“It’s difficult to communicate environmental issues to non-scientists because the consequences are usually long-term and not easily foreseeable,” said Mengqi Liao, first author and doctoral candidate in mass communication at Penn State. “Not to mention that it’s usually very hard to bring people to an environment that has been damaged by climate change, such as coral reefs, which, based on decades of data collected in part from NASA’s airborne and satellite missions, have declined rapidly over the past 30 years. This is where VR comes in handy. You can bring the environment to people and show them what would happen if we fail to act.”

The researchers recruited 130 participants from Amazon Mechanical Turk and asked them to complete a pre-questionnaire to measure variables like attitudes toward climate change and political ideology. Then they randomly assigned participants to a video or desktop VR experience. Within each of these groups, half saw the gain-framed messaging while the other half saw the loss-framed messaging.

Participants in the loss-framed experiences saw healthy then unhealthy coral ecosystems, with a message explaining the negative consequences of failing to adopt climate change mitigation behaviors. Those in the gain-framed versions saw unhealthy then healthy coral ecosystems, with messages explaining the positive impacts of adopting climate policies. After completing the experiences, participants answered a questionnaire to measure how likely they would be to support environmental policies.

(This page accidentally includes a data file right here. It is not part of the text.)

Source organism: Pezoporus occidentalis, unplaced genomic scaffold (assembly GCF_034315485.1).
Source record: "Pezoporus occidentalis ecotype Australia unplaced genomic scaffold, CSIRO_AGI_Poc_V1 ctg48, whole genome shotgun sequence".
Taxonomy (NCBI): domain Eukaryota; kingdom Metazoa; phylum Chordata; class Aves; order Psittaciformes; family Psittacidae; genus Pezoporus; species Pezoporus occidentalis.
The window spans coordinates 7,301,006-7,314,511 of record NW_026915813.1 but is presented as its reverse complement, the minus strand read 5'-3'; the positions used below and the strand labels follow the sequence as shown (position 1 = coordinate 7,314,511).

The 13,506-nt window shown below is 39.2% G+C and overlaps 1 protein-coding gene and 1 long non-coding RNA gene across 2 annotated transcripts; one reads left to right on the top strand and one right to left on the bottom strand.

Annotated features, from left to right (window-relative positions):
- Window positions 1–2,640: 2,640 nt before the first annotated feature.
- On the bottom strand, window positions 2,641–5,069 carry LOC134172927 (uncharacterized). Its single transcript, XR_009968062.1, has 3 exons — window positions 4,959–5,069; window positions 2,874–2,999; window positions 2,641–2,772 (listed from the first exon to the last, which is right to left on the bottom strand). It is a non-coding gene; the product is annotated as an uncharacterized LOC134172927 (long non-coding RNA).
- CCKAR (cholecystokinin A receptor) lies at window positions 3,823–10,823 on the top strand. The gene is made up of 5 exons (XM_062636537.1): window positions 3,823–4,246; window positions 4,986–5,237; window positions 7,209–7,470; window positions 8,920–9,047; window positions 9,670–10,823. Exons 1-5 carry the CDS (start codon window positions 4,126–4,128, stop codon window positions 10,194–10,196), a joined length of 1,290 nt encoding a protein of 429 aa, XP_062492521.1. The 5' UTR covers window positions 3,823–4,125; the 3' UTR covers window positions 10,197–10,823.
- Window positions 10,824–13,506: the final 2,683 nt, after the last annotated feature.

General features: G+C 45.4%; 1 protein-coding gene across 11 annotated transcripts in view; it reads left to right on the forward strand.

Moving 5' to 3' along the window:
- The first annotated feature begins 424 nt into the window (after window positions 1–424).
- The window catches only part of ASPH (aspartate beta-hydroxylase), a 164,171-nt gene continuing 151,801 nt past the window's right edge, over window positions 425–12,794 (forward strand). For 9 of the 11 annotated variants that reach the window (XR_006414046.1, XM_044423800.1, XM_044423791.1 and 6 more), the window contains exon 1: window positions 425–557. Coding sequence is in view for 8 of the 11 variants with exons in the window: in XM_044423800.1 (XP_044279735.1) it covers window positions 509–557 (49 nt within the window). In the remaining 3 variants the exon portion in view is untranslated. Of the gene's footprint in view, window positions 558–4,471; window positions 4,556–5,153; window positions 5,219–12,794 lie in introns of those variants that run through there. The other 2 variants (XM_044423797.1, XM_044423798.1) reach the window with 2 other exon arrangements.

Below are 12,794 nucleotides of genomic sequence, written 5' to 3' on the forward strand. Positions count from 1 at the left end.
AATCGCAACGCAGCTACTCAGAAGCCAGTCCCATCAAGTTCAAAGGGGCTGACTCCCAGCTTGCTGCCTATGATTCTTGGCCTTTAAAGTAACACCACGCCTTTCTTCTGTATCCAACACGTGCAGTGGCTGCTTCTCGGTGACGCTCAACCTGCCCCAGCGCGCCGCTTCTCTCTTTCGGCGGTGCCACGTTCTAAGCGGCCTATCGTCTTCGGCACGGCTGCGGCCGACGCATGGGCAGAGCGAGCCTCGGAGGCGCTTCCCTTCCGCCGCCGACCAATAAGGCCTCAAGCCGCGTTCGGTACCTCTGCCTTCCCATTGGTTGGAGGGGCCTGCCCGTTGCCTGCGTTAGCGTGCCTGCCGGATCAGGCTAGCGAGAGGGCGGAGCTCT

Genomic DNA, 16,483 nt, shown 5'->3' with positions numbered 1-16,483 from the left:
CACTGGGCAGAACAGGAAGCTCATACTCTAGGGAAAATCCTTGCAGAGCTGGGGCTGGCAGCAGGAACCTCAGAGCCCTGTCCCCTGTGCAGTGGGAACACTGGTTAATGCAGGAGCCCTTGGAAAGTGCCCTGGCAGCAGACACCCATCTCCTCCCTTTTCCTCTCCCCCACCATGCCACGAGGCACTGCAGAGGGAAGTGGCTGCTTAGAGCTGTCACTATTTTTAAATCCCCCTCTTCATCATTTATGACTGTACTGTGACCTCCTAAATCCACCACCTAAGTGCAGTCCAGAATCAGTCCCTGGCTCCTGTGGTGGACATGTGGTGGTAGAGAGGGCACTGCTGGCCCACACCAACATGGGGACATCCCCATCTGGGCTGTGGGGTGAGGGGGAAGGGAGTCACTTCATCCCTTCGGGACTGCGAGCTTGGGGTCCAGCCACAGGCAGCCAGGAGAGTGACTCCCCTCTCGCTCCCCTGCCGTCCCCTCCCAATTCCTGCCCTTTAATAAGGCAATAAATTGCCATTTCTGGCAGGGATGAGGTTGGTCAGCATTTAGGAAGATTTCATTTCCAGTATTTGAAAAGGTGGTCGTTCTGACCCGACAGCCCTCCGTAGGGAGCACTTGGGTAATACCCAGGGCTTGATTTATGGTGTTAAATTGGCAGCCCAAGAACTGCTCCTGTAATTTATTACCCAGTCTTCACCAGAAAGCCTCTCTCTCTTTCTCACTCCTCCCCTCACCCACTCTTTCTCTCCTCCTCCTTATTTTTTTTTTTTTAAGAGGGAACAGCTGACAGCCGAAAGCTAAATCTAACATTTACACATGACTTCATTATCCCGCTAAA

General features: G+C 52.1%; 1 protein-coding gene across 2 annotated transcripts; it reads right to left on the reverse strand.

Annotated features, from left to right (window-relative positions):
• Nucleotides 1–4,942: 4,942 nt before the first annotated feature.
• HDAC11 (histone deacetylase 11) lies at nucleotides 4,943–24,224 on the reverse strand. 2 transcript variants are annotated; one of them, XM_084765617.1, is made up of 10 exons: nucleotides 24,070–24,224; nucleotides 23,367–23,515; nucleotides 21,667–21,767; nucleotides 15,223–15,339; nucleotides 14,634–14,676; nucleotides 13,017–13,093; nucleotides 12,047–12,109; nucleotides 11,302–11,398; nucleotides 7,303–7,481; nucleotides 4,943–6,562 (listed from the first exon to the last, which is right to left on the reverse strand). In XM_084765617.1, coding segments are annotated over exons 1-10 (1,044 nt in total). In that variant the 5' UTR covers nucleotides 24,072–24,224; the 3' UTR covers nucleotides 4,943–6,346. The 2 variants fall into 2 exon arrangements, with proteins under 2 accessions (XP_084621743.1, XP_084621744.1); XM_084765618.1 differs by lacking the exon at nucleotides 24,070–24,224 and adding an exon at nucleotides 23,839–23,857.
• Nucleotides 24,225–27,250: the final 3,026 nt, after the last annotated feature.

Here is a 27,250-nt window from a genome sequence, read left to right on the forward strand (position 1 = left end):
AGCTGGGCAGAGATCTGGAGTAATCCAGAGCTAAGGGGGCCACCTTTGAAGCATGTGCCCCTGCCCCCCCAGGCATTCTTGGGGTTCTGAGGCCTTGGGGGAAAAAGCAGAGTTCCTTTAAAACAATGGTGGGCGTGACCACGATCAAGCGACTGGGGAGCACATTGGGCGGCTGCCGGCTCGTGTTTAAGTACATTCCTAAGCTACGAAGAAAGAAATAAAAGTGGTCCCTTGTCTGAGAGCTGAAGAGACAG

The researchers found that loss-framed messages were most effective at motivating people to support climate change mitigation policies when delivered through desktop VR. Gain-framed messages were most effective when delivered in video format.

Virtual reality is inherently interesting and attention-grabbing, and it has a low cognitive barrier to entry — even small children with limited reading ability can use it, according to Sundar.

“The nickname for VR is empathy machine. It can generate better empathy because you’re one with the environment,” he said. “Loss-framed messaging tends to be more effective, more about emotions like fear rather than hope. Sometimes fear can be better represented in visually resplendent media like VR.”

Gain-framed messaging, on the other hand, tends to involve more thinking about the consequences of action or inaction for the environment and what humans have to gain, Sundar explained. The movement and interactivity that come with VR may distract too much from the kind of thinking needed to process the potential gains highlighted in that type of messaging, which is better suited for traditional video or text.

“With politicized topics like climate change, people are guided by their motivated reasoning, whereby an individual readily accepts information consistent with their worldview and ignores or rejects information that is inconsistent with that view,” Liao said. “Our study suggests that showing stark portrayals of environmental loss can be persuasive in spurring people into action, to support climate change issues regardless of their pre-existing worldviews.”

Pejman Sajjadi, who completed the work as a postdoctoral scholar at Penn State and is now with Meta, also contributed to the research.